Oasis ceased to be arrogant young gunslingers somewhere around the time of their third album – fine, nothing lives forever. In fact, much of their later material (singles especially) shows an advancing maturity other bands could do well to mimic. Certainly not exciting, but they know their strengths.
So this 192-page collection from 1994/95 comes at an odd time. They’re everywhere at the moment, doing press junkets and spouting soundbites to remain in the public eye, despite making an album that, at best, can be described as only a bit like Definitely Maybe.
Slattery gets all-area access to deftly snap five Mancunians drinking, sitting in hotels, on coaches, waiting backstage and wearing massively oversized clothes. It’s so masculine it practically smells of musk, and there’s very little on offer that hasn’t been hinted at before. Even the unseen stuff is dull, as this is Oasis pre-stylists and pre-coke psychosis (but, it has to be said, pre-critical pannings) in featureless rooms, in monochrome.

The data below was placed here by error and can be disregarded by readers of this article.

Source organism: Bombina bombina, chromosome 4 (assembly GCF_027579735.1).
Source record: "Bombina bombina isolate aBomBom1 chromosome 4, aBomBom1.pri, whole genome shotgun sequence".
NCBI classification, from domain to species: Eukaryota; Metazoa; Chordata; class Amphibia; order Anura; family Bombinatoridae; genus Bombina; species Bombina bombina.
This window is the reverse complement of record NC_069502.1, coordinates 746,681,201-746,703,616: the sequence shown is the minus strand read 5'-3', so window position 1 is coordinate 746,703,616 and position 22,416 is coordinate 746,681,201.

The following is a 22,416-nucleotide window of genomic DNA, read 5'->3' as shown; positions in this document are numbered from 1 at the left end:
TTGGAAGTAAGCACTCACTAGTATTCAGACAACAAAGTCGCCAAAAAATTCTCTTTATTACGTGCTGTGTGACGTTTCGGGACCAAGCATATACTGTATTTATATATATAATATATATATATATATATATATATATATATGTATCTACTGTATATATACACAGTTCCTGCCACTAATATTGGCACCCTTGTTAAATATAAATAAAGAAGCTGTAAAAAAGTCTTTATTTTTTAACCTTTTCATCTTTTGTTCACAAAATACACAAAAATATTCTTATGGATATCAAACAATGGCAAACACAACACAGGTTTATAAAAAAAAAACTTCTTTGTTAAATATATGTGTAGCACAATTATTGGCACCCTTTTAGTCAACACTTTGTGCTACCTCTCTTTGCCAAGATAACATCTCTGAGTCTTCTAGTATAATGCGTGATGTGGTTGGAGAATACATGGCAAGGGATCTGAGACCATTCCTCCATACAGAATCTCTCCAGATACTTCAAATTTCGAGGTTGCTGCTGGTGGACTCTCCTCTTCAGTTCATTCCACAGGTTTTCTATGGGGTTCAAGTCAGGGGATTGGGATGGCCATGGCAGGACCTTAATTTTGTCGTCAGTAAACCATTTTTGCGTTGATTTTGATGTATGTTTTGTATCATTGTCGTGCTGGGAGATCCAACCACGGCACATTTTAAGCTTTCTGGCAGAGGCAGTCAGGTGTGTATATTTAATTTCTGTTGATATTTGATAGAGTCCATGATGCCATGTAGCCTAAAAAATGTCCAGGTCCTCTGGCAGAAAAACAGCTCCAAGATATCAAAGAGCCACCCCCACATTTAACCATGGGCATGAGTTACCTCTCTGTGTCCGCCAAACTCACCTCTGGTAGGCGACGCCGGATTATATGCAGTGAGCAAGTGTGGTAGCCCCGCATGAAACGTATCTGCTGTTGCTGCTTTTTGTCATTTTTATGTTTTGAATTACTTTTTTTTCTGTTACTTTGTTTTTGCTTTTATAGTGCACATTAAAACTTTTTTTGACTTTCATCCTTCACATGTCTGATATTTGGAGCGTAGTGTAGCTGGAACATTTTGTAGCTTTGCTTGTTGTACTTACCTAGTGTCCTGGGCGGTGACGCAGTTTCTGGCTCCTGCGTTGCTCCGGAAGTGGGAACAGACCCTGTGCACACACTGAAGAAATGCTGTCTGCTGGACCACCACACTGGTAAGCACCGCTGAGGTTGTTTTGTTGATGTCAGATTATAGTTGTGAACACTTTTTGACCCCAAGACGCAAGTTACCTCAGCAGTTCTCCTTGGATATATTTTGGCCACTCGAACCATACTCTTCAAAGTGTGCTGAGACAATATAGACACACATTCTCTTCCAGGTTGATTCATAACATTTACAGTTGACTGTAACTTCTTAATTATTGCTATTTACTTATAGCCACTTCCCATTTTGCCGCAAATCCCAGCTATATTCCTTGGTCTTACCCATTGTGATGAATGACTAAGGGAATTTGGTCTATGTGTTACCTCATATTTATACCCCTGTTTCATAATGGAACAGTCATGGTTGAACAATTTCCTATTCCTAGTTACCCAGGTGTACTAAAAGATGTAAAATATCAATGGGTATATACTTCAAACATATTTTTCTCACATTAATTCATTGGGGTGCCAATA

It’s hard to think who might pore over a book like this – even Noel Gallagher in his introduction admits he can’t remember any of it. Even though it’s rarely said about these “personalities”, you’re better off leaving the music to speak for itself.